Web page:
Lol.  I"ll verify it anecdotally. After years of visiting the homes of family, friends and acquaintances, I can say that the vast majority don't' have sharp knives. I've convinced a few to buy better ones but not all by any means. That's not very scientific I know but when I'm expecting to find dull knives in a kitchen, I'm rarely disappointed. 

post #9 of 40
Thread Starter 
Quote:
Originally Posted by phatch View Post
 

Most people have inadequate knives because they're not aware of what it will do for them to have better gear. Nor that sharpening doesn't have to be complex or expensive although it can be as well. And there are people who just don't cook beyond subsistence feeding of themselves. 

 

They never learned to chop vegetables, or disassemble a whole chicken. They muddle through and think that's just how it has to be. 

 

Clearly you're a tool geek so it matters to you. And you cook. 

if your taking the time to watch a video on how to chop a tomato then you probably care about your food more then just muddling through it. Also this is the second video in my skills video linediting. In the first video we went over how to hone a knife.

post #10 of 40
Quote:
Originally Posted by InABox View Post
 

if your taking the time to watch a video on how to chop a tomato then you probably care about your food more then just muddling through it. 

I know a lot of people who watch food network daily and can't cook AT ALL

post #11 of 40
Quote:
Originally Posted by chefwriter View Post
 


Lol.  I"ll verify it anecdotally. After years of visiting the homes of family, friends and acquaintances, I can say that the vast majority don't' have sharp knives. I've convinced a few to buy better ones but not all by any means. That's not very scientific I know but when I'm expecting to find dull knives in a kitchen, I'm rarely disappointed.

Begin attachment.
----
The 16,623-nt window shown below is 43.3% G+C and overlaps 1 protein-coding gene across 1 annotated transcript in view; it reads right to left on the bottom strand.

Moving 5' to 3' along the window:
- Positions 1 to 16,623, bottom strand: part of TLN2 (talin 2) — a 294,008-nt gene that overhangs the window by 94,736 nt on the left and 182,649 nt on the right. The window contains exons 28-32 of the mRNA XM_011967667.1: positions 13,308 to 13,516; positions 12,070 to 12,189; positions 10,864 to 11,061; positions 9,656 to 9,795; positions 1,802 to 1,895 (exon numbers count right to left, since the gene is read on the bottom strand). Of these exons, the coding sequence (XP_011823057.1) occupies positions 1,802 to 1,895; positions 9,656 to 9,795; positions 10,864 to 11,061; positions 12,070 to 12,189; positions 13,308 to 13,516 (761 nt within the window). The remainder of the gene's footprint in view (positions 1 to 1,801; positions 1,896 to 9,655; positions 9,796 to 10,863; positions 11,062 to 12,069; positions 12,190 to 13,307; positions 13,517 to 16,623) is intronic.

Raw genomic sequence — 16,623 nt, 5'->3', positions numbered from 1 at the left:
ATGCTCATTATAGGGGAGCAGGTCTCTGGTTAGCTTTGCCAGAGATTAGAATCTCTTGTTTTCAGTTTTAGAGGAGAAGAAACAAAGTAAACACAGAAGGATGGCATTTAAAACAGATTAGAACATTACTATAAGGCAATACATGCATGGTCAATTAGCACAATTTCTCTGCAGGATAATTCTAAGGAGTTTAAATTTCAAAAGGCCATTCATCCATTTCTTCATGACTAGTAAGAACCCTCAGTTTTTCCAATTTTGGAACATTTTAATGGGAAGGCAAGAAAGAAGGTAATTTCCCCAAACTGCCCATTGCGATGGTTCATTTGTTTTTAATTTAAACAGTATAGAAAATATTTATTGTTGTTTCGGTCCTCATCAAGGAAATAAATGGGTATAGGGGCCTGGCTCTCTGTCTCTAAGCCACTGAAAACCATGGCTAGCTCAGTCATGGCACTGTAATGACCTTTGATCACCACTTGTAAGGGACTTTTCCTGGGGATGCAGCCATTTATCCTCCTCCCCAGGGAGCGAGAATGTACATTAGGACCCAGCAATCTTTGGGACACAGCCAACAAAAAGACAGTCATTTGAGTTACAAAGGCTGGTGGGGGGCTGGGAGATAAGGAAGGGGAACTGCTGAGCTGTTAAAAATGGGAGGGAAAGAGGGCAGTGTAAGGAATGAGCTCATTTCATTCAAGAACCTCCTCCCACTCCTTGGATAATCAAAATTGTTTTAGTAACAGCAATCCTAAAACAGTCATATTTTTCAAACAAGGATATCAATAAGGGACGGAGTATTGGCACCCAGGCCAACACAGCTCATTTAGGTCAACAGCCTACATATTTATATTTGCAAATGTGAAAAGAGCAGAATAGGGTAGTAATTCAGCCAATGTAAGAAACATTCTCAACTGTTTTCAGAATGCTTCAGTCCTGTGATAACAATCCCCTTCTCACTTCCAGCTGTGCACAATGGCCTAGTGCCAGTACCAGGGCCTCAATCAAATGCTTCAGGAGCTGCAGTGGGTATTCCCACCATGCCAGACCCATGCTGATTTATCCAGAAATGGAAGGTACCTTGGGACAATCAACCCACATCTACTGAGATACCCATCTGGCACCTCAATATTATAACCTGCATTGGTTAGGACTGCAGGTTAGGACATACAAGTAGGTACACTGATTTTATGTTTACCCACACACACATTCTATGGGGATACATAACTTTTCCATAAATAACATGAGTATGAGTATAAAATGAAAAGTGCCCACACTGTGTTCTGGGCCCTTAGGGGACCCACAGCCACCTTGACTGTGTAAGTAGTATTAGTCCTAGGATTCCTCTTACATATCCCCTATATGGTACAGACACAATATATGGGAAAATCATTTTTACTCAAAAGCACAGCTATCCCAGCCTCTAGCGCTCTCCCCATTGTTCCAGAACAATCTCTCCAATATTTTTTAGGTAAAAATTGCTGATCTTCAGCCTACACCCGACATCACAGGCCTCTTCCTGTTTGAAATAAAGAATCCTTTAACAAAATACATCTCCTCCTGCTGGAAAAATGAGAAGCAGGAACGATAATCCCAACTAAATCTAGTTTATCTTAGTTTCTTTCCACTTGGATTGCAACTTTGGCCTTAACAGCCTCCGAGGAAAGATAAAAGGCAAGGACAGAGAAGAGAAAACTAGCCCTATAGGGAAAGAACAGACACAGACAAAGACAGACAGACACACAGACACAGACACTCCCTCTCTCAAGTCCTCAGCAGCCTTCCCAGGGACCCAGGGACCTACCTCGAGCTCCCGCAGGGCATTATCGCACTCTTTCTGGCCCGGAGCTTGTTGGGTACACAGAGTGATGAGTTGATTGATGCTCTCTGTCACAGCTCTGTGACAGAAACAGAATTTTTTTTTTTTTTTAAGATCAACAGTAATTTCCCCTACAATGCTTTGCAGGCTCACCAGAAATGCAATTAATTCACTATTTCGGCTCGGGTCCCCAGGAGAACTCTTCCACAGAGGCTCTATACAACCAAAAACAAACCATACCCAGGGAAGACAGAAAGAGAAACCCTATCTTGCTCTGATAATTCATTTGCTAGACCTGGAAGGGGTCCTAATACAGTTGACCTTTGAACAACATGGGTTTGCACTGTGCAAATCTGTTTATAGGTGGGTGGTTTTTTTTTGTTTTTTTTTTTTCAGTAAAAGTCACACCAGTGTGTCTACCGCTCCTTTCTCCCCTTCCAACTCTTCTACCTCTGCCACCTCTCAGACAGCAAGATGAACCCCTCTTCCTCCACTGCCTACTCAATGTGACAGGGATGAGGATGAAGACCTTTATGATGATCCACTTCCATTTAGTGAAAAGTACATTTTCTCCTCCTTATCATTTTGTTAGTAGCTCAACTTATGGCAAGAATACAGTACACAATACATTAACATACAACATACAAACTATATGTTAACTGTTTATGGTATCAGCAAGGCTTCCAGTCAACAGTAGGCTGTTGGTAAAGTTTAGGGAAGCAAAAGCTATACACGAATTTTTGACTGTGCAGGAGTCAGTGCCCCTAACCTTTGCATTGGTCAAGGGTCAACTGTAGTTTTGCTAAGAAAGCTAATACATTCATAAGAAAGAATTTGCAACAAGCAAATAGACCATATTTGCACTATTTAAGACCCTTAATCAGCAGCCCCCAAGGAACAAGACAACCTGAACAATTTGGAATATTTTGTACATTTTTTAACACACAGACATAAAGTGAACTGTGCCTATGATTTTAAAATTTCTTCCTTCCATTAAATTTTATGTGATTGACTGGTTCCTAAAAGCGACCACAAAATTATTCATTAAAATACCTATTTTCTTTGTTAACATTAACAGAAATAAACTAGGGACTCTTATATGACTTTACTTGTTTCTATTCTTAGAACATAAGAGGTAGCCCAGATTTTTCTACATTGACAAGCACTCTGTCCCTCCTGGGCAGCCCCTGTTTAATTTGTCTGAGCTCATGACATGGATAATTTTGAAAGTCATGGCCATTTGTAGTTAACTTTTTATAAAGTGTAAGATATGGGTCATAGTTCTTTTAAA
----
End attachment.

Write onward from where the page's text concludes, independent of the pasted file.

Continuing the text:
I totally agree, and these are family and friends who like to cook. Thanksgiving day: "Would you carve the turkey for us?" Sure, if you give me something better than a dinner knife.

post #12 of 40
Thread Starter 
Quote:
Originally Posted by MillionsKnives View Post
 

I know a lot of people who watch food network daily and can't cook AT ALL

most people on food network can't cook. PBS is where it's at for quality cooking.

post #13 of 40
Quote:
Originally Posted by chefwriter View Post
 


Lol.  I"ll verify it anecdotally. After years of visiting the homes of family, friends and acquaintances, I can say that the vast majority don't' have sharp knives. I've convinced a few to buy better ones but not all by any means. That's not very scientific I know but when I'm expecting to find dull knives in a kitchen, I'm rarely disappointed. 


I have to agree with this and add my evidence to the study.  Roughly 80-90% of the time, when I use someone's knives, they are dangerously dull.

post #14 of 40

Anyway... knives and underwear are not something to share.  I bring a knife bag if I know I have to do work.

post #15 of 40
Of course on the other end of the spectrum there are those who seem to only care about their high end knives and how to keep them sharp more than actually preparing food.
post #16 of 40
Thread Starter 

you know this gives me an idea for a video

post #17 of 40

most folks I know have dull knives.  If I am going to their house for a meal,  I usually bring my kit( a 'knife bag' is a little pretentious for an old sailor) a small tool box with 2 or 3 paring/utility knives, a chef's knife or veg cleaver, and 3 or 4 diamond stones (6"x2") in several grits.  I share my knives, sharpen their's, help cook and clean up.  I do watch how my knives are used, make sure the cutting boards are used, and clean/double dry the blades when done.  I will admit that doing this has resulted in a sale or two, especially when they know I will be back to touch up an edge.

   all seriousness aside, if the need arose and mediums would fit, i'd lend scivvies.